There are several types of enforcement the international community (NGOs, IGOs, states, individuals, etc.) could utilize to induce state c compliance with various human rights treaties to which the perpetrator state is a member. The international community could “name and shame” a state for violating human rights, namely, calling them out and imposing a reputation cost to that country. The reputational cost can later translate into the loss of foreign aid, foreign direct investment, and/or partnership in certain cooperations. The international community could also punish the perpetrator state using economic means. This is called trade linkage. A country could put human rights clauses in a bilateral trade agreement or threaten to impose economic sanction should a state violates human rights, thereby incentivizing states to comply with human rights protection to which they have already agreed under the Universal Declaration of Human Rights (UDHR). In addition, under certain circumstances, states could even resort to military actions under the doctrine of the “responsibility to protect” (R2P) to stop ongoing violations. This is permissible due to the international consensus that a state which deliberately violates human rights is not considered a legitimate state. Military actions for humanitarian purposes are called humanitarian intervention which has been used to save the indigenous population for massive ethnic cleansing before.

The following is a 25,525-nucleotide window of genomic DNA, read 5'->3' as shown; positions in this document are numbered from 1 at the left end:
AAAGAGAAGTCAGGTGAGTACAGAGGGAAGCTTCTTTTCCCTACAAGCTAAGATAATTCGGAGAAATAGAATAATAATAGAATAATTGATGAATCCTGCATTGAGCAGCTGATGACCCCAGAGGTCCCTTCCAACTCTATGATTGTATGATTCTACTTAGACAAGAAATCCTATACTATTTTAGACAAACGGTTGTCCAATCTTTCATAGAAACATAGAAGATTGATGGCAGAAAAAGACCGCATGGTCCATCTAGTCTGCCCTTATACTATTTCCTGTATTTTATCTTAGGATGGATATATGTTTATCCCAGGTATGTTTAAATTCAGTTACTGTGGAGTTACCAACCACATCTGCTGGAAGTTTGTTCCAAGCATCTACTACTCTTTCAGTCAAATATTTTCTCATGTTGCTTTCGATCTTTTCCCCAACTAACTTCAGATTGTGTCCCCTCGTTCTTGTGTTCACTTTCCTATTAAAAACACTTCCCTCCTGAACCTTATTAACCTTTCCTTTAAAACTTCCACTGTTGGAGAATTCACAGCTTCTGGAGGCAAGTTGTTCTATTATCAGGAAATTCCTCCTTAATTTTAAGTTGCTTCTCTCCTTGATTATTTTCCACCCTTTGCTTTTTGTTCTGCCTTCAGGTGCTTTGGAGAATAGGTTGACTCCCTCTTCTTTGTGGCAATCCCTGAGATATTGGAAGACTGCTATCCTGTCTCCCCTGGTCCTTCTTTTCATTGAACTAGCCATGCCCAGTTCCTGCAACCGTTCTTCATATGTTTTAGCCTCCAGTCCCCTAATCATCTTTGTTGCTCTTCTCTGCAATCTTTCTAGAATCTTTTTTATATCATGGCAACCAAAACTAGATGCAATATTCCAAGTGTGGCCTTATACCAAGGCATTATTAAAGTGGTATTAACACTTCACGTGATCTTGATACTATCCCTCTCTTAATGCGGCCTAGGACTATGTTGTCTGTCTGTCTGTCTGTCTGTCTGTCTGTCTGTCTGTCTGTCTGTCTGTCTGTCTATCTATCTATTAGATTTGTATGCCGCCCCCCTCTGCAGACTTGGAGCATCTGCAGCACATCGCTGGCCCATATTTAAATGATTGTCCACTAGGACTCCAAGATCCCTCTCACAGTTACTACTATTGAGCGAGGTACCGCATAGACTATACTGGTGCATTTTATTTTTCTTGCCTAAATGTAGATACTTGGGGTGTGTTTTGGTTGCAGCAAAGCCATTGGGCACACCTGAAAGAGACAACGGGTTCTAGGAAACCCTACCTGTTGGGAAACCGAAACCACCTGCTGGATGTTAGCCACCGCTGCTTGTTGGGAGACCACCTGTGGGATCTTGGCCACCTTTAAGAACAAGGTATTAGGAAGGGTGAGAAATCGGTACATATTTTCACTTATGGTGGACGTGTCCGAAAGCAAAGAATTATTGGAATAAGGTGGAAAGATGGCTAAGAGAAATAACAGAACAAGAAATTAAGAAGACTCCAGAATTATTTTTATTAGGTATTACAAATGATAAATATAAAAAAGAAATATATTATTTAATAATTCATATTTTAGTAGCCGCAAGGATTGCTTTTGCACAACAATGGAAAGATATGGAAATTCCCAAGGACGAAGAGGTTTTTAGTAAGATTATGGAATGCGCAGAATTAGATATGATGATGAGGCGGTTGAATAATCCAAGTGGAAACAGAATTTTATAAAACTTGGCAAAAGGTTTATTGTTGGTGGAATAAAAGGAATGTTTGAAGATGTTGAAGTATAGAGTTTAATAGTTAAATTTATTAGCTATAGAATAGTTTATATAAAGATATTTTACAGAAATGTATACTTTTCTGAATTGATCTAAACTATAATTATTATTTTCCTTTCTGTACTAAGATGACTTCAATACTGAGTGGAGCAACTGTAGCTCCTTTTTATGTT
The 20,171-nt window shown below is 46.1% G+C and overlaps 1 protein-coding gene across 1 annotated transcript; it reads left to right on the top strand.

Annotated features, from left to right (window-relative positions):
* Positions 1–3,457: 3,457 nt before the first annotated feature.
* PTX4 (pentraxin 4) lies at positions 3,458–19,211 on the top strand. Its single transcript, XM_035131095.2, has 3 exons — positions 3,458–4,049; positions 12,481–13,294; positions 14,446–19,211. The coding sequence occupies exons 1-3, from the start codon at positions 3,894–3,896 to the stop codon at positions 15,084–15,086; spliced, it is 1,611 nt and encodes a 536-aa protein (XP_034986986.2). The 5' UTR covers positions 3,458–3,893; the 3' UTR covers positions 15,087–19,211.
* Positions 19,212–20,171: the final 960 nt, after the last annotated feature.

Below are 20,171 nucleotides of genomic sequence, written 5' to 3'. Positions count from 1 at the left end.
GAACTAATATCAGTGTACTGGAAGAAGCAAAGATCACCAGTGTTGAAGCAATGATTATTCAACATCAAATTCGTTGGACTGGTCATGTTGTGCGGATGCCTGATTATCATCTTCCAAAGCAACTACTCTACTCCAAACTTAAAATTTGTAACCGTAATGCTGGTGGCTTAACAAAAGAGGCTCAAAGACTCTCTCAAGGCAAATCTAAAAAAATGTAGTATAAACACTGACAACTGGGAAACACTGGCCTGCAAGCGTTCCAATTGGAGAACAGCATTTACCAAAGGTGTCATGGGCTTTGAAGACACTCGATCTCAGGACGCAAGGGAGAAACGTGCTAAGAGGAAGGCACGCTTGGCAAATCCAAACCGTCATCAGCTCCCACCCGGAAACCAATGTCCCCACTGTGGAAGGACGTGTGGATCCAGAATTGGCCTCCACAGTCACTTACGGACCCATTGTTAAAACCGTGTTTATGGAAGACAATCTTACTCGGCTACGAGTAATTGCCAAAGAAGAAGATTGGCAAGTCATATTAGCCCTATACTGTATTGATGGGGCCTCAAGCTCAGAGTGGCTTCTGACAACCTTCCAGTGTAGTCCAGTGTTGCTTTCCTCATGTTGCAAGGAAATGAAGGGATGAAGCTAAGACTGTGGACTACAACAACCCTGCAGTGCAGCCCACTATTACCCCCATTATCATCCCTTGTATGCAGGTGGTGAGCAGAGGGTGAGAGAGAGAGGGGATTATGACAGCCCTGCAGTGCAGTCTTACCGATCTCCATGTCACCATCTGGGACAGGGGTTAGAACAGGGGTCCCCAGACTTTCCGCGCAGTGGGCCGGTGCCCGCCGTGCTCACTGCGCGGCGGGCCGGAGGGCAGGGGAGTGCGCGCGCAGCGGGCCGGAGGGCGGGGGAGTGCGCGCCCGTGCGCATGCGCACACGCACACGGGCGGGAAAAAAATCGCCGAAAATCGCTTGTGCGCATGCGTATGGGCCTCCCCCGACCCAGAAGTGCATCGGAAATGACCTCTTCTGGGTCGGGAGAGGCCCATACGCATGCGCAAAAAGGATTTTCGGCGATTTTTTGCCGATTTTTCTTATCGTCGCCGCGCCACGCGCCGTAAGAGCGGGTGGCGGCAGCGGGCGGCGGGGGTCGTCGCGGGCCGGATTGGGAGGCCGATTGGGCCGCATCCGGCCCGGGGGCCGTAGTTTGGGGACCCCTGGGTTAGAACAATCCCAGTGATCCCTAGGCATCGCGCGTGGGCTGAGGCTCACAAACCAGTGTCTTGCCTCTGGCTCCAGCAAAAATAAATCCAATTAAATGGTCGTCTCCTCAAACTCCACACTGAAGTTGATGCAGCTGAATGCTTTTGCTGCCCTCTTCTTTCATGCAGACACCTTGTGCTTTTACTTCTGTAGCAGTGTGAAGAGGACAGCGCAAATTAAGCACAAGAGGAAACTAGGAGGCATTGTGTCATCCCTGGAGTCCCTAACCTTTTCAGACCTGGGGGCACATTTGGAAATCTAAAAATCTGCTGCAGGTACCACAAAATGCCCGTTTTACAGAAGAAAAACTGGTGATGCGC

The difficult part of my study is how to accurately measure the state’s sensibility to which type of enforcement and what are the factors that I need to control so that I would know what is the true variable that is constituting the observed effect. When doing the comparison, I make sure that I hold the following variables in the countries constant: the population, the ethnic diversity, the history of authoritarian rule, past conflicts, and the agriculture history. These measures will be collected and synthesized into what I call a “sensitivity index ”that would evaluate the country’s overall sensitivity to which type of enforcement for which violation.